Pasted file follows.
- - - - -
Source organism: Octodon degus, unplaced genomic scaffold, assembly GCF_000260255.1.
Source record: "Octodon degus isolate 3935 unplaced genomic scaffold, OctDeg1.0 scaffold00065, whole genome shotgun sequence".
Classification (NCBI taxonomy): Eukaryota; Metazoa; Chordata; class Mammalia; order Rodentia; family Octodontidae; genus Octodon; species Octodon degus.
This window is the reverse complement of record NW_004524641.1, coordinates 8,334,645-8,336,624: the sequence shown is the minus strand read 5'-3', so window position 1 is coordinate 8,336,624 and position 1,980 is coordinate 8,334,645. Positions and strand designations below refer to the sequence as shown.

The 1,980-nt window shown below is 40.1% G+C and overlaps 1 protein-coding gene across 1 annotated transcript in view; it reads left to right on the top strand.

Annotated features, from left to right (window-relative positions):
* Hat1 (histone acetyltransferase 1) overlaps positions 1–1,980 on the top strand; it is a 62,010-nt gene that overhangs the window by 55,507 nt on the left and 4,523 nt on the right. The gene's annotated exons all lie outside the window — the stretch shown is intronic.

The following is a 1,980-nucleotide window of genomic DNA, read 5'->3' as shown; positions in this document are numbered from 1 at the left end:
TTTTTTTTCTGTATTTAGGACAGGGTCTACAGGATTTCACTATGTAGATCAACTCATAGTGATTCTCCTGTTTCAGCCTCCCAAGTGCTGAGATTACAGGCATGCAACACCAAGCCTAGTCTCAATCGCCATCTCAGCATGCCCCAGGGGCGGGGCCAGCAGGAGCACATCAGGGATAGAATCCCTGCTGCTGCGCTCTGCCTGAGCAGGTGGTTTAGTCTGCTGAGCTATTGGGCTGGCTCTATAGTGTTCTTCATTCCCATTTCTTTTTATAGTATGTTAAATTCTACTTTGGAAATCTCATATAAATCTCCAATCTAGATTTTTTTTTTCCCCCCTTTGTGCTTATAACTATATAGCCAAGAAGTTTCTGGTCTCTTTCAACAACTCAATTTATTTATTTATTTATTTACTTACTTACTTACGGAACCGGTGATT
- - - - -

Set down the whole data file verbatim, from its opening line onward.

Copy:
Source organism: Octodon degus, unplaced genomic scaffold, assembly GCF_000260255.1.
Source record: "Octodon degus isolate 3935 unplaced genomic scaffold, OctDeg1.0 scaffold00065, whole genome shotgun sequence".
Classification (NCBI taxonomy): Eukaryota; Metazoa; Chordata; class Mammalia; order Rodentia; family Octodontidae; genus Octodon; species Octodon degus.
This window is the reverse complement of record NW_004524641.1, coordinates 8,334,645-8,336,624: the sequence shown is the minus strand read 5'-3', so window position 1 is coordinate 8,336,624 and position 1,980 is coordinate 8,334,645. Positions and strand designations below refer to the sequence as shown.

The 1,980-nt window shown below is 40.1% G+C and overlaps 1 protein-coding gene across 1 annotated transcript in view; it reads left to right on the top strand.

Annotated features, from left to right (window-relative positions):
* Hat1 (histone acetyltransferase 1) overlaps positions 1–1,980 on the top strand; it is a 62,010-nt gene that overhangs the window by 55,507 nt on the left and 4,523 nt on the right. The gene's annotated exons all lie outside the window — the stretch shown is intronic.

The following is a 1,980-nucleotide window of genomic DNA, read 5'->3' as shown; positions in this document are numbered from 1 at the left end:
TTTTTTTTCTGTATTTAGGACAGGGTCTACAGGATTTCACTATGTAGATCAACTCATAGTGATTCTCCTGTTTCAGCCTCCCAAGTGCTGAGATTACAGGCATGCAACACCAAGCCTAGTCTCAATCGCCATCTCAGCATGCCCCAGGGGCGGGGCCAGCAGGAGCACATCAGGGATAGAATCCCTGCTGCTGCGCTCTGCCTGAGCAGGTGGTTTAGTCTGCTGAGCTATTGGGCTGGCTCTATAGTGTTCTTCATTCCCATTTCTTTTTATAGTATGTTAAATTCTACTTTGGAAATCTCATATAAATCTCCAATCTAGATTTTTTTTTTCCCCCCTTTGTGCTTATAACTATATAGCCAAGAAGTTTCTGGTCTCTTTCAACAACTCAATTTATTTATTTATTTATTTACTTACTTACTTACGGAACCGGTGATT